An enthusiastic supporter of the president who is mayor of a Virginia island that's sinking into the Chesapeake Bay got a chance to challenge former Vice President Al Gore on climate change during a town hall Tuesday night.
Tangier Island Mayor James "Ooker" Eskridge told Gore that erosion is the real culprit for his shrinking island, not sea level rise.
"I'm not a scientist, but I'm a keen observer. If sea level rise is occurring, why am I not seeing signs of it?" Eskridge asked during the town hall that aired on CNN. Participants had screened Gore's new documentary, "An Inconvenient Sequel: Truth to Power."
The former vice president said he was sorry for what the island's residents are going through and reiterated scientific findings, saying scientists forecast another 2 feet of sea level rise.
"One of the challenges of this issue is taking what the scientists say and translating it into terms that are believable to people where they can see the consequences in their own lives," Gore said.
Scientists say Tangier Island is eroding into the bay while sea levels are rising against its shores. Studies predict its dwindling population of 460 people may have to abandon Tangier in 25 to 50 years — if not sooner.
But Eskridge, 58, a lifelong waterman who harvests crabs from the bay, was among the 87 percent of voters in this deeply spiritual community who supported Trump.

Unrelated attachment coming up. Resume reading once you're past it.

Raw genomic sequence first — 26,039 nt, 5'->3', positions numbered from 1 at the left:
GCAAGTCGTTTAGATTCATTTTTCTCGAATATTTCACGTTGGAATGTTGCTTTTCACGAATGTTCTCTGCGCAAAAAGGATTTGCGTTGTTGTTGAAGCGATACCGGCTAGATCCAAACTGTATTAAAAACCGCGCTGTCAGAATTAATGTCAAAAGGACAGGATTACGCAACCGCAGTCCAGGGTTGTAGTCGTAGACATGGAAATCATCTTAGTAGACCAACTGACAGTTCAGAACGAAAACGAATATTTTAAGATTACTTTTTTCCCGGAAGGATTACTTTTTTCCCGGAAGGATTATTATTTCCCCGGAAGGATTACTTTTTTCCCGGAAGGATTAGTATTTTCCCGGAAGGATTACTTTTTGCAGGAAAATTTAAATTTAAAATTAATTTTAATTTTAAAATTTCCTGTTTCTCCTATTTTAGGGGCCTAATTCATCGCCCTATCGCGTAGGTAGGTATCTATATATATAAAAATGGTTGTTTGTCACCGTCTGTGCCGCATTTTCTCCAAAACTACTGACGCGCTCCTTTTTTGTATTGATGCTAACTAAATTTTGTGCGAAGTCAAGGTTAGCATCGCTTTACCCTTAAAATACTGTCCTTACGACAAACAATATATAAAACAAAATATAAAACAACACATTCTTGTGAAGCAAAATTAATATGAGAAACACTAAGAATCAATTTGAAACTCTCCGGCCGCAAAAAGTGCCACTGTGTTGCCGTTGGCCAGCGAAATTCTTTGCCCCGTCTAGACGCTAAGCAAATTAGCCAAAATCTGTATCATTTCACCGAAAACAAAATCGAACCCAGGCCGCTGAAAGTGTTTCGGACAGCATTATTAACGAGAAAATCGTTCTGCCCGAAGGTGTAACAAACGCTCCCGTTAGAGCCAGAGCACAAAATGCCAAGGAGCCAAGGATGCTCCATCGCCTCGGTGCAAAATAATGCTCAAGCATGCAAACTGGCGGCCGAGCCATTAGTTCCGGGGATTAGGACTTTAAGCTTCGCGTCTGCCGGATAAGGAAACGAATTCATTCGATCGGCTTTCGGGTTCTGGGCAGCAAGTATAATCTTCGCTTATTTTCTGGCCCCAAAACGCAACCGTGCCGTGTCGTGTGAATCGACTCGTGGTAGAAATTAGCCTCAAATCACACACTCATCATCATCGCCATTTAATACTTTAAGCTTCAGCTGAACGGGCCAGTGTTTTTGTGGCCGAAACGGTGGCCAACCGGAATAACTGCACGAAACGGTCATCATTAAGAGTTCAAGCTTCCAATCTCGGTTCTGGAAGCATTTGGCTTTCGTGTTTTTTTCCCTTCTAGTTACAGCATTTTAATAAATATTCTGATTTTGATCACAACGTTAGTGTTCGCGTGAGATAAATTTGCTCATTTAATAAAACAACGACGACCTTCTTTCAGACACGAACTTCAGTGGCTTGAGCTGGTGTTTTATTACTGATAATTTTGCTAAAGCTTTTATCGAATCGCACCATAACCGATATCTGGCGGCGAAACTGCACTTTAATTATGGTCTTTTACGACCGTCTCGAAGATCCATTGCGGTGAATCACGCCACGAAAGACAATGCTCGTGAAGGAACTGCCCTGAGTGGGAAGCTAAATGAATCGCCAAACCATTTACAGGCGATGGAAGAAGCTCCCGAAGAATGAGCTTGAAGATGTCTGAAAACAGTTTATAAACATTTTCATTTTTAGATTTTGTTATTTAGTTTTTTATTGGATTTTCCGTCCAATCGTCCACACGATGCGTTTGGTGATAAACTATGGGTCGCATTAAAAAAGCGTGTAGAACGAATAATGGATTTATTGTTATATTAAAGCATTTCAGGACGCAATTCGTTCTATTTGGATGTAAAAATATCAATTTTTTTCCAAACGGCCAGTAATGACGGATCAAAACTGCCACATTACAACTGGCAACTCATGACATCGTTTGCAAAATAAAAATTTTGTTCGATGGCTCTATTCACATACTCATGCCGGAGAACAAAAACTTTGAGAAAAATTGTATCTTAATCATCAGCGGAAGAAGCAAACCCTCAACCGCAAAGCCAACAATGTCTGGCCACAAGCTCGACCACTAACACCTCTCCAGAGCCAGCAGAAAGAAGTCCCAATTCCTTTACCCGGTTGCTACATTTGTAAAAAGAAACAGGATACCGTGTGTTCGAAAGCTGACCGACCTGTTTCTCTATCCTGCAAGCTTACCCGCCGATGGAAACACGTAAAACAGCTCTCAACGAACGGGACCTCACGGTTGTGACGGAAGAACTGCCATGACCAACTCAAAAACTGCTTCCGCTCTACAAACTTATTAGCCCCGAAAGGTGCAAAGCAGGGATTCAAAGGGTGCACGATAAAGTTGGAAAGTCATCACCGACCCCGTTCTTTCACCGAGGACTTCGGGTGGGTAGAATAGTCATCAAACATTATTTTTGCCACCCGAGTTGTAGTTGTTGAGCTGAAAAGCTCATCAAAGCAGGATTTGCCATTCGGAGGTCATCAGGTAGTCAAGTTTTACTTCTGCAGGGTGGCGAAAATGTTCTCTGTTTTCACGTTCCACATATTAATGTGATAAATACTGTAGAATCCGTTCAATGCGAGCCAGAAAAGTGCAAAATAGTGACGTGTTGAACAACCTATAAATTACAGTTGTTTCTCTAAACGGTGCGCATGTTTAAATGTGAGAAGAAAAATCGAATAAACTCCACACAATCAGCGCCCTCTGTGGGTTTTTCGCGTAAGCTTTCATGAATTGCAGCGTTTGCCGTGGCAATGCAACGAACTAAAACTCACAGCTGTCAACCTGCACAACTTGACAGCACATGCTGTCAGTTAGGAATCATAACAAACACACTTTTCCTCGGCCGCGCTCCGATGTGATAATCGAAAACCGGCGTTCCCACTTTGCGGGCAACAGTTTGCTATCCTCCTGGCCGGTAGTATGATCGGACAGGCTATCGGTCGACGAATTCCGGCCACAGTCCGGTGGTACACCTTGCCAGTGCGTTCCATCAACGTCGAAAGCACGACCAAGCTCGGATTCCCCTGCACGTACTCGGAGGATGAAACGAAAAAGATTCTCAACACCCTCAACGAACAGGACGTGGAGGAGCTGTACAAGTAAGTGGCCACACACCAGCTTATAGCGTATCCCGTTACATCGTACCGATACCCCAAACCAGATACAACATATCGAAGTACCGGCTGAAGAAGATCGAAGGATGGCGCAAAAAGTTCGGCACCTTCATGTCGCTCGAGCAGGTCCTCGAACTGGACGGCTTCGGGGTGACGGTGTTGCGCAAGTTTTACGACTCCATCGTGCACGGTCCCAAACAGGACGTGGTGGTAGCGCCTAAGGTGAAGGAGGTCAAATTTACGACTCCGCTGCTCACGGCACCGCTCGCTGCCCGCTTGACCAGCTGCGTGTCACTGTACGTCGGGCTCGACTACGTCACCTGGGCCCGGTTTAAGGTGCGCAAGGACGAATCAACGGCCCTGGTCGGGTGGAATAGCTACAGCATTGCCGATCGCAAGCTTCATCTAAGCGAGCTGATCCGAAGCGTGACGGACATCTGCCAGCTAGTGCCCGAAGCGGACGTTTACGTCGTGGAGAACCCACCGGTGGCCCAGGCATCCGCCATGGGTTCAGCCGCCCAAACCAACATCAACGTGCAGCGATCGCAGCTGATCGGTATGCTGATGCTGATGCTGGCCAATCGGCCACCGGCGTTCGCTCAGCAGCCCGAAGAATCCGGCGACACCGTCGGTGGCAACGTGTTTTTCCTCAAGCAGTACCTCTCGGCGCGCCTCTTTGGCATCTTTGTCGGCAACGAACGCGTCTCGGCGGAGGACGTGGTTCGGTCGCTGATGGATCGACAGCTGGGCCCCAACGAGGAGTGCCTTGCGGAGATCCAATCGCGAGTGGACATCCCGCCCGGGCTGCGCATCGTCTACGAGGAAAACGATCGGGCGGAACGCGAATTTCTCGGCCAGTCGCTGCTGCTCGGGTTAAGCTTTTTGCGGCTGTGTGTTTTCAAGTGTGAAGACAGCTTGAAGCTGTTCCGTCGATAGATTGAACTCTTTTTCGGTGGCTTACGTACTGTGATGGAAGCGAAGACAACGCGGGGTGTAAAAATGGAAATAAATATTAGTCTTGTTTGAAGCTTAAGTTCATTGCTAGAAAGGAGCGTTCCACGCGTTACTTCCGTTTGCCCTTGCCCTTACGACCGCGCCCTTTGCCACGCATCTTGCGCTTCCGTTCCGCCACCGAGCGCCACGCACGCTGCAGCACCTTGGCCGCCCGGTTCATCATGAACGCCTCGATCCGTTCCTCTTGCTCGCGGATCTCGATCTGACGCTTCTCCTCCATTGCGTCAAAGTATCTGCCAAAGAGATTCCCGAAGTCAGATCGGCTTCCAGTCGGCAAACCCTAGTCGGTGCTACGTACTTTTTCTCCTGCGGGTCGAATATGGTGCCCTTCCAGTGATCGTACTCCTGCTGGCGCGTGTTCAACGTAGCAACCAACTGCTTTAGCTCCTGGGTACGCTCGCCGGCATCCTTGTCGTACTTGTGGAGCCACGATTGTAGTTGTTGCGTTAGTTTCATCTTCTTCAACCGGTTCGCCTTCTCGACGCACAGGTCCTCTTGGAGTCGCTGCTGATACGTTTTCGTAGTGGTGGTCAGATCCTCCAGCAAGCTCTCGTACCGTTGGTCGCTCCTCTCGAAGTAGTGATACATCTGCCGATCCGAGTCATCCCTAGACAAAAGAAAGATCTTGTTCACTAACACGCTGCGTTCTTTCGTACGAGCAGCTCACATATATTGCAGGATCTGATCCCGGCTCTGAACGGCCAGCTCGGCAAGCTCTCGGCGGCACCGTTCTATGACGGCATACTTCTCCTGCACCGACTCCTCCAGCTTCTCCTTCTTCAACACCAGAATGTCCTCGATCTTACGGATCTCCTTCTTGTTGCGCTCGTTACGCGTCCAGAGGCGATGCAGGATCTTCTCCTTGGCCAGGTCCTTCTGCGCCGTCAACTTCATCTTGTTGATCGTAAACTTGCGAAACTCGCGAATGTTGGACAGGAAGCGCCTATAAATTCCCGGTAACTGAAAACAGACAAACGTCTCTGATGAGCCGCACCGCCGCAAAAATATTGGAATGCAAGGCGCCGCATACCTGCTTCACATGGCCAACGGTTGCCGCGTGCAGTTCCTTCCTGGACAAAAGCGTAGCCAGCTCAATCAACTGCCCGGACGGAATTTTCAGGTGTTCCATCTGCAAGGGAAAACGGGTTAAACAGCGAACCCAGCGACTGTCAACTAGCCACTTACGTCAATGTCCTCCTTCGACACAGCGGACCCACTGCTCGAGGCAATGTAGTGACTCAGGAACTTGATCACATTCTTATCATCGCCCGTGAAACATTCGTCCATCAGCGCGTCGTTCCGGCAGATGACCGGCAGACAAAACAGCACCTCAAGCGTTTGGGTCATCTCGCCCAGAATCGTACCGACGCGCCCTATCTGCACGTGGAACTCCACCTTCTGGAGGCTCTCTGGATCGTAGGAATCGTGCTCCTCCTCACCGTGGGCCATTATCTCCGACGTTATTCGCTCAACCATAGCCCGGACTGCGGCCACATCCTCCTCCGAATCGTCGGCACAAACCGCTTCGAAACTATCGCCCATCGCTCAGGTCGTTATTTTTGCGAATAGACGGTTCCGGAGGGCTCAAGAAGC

When CNN aired a segment on Tangier's plight in June, Eskridge told meteorologist Jennifer Gray: "I love Trump as much as any family member I got."
Eskridge and others believe that erosion, not sea-level rise, is the real threat because they can see it. And they believe infrastructure, such as a sea wall around the island, can save it.
"The erosion that's taking place you can almost see every week, every month for sure," he told The Associated Press in May.
During his interview with CNN, Eskridge said: "Donald Trump, if you see this ... whatever you can do, we welcome any help you can give us."
The president saw the segment and called Eskridge. They talked for 10 minutes.
The mayor told CNN that the "president isn't really a sea-level-rise guy." Eskridge said they were on the same page regarding the threat of erosion.
Eskridge said he mentioned funding for a sea wall, although the men didn't go into detail.
In an interview with The Daily Times of Salisbury, Md., Eskridge said Trump told him, "Your island has been there for hundreds of years, and I believe your island will be there for hundreds more."